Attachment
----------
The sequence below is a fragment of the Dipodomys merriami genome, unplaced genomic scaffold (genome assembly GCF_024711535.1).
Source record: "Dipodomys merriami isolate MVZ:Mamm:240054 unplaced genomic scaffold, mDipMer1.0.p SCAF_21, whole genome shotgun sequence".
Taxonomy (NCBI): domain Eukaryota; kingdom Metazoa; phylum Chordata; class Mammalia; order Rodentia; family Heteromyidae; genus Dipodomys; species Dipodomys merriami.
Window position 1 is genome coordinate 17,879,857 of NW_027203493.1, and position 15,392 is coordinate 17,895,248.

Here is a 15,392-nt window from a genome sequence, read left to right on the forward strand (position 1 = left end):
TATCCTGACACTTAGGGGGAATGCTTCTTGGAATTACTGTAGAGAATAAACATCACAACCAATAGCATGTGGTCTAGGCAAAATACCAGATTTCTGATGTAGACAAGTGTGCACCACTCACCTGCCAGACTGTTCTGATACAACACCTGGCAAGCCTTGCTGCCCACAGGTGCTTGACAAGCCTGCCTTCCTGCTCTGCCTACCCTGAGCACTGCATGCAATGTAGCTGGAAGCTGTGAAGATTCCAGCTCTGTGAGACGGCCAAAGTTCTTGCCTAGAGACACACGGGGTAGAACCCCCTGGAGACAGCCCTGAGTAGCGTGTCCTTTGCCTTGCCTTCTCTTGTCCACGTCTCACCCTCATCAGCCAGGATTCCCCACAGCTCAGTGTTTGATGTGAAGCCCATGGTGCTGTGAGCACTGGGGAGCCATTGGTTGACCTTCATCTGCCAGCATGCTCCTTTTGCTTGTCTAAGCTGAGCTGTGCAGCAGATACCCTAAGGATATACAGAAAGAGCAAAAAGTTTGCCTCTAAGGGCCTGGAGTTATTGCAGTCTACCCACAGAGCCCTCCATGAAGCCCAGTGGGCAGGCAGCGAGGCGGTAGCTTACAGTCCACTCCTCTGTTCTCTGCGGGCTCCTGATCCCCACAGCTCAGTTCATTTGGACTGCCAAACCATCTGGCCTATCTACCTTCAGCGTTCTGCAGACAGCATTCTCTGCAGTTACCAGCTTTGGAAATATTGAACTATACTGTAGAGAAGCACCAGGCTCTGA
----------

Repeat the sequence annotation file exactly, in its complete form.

The sequence below is a fragment of the Dipodomys merriami genome, unplaced genomic scaffold (genome assembly GCF_024711535.1).
Source record: "Dipodomys merriami isolate MVZ:Mamm:240054 unplaced genomic scaffold, mDipMer1.0.p SCAF_21, whole genome shotgun sequence".
Taxonomy (NCBI): domain Eukaryota; kingdom Metazoa; phylum Chordata; class Mammalia; order Rodentia; family Heteromyidae; genus Dipodomys; species Dipodomys merriami.
Window position 1 is genome coordinate 17,879,857 of NW_027203493.1, and position 15,392 is coordinate 17,895,248.

Here is a 15,392-nt window from a genome sequence, read left to right on the forward strand (position 1 = left end):
TATCCTGACACTTAGGGGGAATGCTTCTTGGAATTACTGTAGAGAATAAACATCACAACCAATAGCATGTGGTCTAGGCAAAATACCAGATTTCTGATGTAGACAAGTGTGCACCACTCACCTGCCAGACTGTTCTGATACAACACCTGGCAAGCCTTGCTGCCCACAGGTGCTTGACAAGCCTGCCTTCCTGCTCTGCCTACCCTGAGCACTGCATGCAATGTAGCTGGAAGCTGTGAAGATTCCAGCTCTGTGAGACGGCCAAAGTTCTTGCCTAGAGACACACGGGGTAGAACCCCCTGGAGACAGCCCTGAGTAGCGTGTCCTTTGCCTTGCCTTCTCTTGTCCACGTCTCACCCTCATCAGCCAGGATTCCCCACAGCTCAGTGTTTGATGTGAAGCCCATGGTGCTGTGAGCACTGGGGAGCCATTGGTTGACCTTCATCTGCCAGCATGCTCCTTTTGCTTGTCTAAGCTGAGCTGTGCAGCAGATACCCTAAGGATATACAGAAAGAGCAAAAAGTTTGCCTCTAAGGGCCTGGAGTTATTGCAGTCTACCCACAGAGCCCTCCATGAAGCCCAGTGGGCAGGCAGCGAGGCGGTAGCTTACAGTCCACTCCTCTGTTCTCTGCGGGCTCCTGATCCCCACAGCTCAGTTCATTTGGACTGCCAAACCATCTGGCCTATCTACCTTCAGCGTTCTGCAGACAGCATTCTCTGCAGTTACCAGCTTTGGAAATATTGAACTATACTGTAGAGAAGCACCAGGCTCTGA